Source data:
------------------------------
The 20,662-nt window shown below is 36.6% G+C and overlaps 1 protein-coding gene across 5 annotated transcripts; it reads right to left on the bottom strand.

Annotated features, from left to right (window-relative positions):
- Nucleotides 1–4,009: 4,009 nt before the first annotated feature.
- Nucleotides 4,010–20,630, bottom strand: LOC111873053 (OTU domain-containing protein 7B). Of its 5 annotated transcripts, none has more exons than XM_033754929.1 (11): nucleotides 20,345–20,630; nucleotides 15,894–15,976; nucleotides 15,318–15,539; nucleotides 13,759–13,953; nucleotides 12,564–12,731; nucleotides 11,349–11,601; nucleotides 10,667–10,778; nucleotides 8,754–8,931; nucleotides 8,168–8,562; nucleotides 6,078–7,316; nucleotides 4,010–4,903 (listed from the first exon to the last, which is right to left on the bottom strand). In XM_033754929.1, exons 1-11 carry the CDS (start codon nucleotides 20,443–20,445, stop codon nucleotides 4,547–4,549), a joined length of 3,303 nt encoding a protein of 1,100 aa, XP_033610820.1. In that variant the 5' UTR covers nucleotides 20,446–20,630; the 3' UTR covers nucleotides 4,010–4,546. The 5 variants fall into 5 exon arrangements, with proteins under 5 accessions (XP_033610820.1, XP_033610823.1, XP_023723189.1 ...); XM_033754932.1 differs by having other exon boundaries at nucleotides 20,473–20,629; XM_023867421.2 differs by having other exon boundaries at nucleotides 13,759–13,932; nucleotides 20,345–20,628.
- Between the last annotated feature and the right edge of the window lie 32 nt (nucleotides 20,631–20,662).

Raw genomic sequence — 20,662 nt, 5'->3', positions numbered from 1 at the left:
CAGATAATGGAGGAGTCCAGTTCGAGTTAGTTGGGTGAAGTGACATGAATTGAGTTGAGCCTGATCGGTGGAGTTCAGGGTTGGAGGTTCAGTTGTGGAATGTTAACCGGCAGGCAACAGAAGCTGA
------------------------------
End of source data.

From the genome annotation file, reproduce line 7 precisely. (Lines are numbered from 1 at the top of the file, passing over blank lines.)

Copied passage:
CAGATAATGGAGGAGTCCAGTTCGAGTTAGTTGGGTGAAGTGACATGAATTGAGTTGAGCCTGATCGGTGGAGTTCAGGGTTGGAGGTTCAGTTGTGGAATGTTAACCGGCAGGCAACAGAAGCTGA